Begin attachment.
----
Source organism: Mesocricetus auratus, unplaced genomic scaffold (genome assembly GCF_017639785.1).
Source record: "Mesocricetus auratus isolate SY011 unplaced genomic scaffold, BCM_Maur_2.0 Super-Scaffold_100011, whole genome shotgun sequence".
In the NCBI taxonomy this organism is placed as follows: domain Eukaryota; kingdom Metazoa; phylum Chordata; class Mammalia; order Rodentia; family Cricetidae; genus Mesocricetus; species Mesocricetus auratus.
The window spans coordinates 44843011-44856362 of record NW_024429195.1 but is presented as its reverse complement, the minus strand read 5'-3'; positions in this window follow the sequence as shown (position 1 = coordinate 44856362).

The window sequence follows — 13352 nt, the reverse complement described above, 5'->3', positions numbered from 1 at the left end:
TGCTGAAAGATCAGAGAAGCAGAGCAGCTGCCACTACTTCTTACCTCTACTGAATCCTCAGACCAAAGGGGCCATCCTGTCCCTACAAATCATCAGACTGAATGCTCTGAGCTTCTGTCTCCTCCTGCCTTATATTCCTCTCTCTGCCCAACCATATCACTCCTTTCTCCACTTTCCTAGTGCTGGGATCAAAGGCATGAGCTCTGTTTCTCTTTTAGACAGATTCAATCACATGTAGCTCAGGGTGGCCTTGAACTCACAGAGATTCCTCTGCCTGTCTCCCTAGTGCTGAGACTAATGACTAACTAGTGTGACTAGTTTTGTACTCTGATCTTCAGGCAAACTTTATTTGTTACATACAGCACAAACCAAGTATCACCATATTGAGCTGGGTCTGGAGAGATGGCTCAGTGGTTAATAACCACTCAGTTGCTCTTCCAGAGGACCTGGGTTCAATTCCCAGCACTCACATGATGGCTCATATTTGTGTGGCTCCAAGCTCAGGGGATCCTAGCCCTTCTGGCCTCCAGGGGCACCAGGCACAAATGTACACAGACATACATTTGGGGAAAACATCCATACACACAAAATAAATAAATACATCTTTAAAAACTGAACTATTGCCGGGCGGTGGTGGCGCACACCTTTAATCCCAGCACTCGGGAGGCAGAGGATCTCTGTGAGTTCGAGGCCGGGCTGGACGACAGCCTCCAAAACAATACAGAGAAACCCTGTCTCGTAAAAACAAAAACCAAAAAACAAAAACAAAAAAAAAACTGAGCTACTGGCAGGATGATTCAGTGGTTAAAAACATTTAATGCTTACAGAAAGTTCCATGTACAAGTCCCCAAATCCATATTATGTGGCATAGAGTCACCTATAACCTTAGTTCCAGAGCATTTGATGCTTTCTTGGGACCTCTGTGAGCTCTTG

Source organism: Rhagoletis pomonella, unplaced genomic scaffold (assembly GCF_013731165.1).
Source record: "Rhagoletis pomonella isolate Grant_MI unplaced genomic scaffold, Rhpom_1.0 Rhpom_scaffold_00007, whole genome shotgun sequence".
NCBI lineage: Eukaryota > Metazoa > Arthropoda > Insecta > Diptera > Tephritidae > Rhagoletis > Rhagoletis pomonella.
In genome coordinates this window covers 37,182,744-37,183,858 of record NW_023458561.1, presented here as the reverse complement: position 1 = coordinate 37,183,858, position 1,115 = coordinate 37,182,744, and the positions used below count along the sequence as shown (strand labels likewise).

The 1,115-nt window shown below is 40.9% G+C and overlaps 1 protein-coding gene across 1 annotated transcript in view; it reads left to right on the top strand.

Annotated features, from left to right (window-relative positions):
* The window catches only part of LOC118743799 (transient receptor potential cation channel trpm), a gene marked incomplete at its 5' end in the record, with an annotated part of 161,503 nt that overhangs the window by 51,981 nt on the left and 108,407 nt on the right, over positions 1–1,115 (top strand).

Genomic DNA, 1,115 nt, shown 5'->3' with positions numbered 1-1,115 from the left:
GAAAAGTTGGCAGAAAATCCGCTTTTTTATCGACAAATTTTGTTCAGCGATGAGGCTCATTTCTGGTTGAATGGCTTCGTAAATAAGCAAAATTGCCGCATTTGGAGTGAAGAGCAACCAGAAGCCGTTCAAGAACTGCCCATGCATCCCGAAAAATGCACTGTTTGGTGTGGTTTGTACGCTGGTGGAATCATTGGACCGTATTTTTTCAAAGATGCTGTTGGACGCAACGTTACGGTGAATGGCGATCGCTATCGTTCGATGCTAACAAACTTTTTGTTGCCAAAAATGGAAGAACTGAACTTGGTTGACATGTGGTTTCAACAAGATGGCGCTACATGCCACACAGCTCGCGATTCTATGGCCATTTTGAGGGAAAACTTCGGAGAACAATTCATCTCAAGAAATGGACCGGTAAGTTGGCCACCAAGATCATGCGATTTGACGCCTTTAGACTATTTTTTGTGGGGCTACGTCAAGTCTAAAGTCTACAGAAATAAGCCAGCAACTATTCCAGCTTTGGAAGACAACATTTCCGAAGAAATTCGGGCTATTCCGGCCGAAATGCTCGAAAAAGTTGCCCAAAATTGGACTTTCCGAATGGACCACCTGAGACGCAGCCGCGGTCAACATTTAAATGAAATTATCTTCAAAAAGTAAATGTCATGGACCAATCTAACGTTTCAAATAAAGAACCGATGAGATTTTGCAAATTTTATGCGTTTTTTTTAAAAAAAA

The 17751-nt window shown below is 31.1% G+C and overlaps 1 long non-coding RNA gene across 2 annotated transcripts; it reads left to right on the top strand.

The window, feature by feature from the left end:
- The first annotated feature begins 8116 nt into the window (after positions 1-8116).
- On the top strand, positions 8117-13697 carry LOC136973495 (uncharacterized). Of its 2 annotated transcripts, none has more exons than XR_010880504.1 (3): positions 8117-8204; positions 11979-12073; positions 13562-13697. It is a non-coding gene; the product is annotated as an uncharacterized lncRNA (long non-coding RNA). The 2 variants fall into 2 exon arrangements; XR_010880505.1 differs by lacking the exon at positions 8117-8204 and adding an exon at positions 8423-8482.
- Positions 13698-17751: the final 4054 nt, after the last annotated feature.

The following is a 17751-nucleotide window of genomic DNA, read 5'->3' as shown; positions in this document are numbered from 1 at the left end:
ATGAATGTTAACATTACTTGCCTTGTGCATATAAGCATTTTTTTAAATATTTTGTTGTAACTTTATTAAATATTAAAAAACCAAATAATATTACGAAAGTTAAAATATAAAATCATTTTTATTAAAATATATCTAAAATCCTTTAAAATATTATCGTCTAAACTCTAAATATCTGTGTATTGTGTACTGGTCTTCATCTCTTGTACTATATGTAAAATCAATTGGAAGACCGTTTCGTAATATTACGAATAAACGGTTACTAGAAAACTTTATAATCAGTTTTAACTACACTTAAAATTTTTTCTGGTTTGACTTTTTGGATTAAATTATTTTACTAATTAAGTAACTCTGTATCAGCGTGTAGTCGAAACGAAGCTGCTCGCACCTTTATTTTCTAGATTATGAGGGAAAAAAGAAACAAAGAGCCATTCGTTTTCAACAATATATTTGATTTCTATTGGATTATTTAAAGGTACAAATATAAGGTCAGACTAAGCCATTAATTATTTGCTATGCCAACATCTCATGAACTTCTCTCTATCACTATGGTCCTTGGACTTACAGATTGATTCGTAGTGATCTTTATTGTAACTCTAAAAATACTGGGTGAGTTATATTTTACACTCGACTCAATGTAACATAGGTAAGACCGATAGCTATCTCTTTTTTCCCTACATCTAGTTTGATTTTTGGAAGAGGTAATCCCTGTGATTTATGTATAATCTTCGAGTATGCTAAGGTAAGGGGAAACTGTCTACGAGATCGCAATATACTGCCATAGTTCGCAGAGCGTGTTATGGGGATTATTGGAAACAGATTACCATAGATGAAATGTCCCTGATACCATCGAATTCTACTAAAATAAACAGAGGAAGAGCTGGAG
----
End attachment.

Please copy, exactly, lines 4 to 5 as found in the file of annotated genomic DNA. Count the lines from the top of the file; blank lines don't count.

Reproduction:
The window spans coordinates 44843011-44856362 of record NW_024429195.1 but is presented as its reverse complement, the minus strand read 5'-3'; positions in this window follow the sequence as shown (position 1 = coordinate 44856362).

The window sequence follows — 13352 nt, the reverse complement described above, 5'->3', positions numbered from 1 at the left end: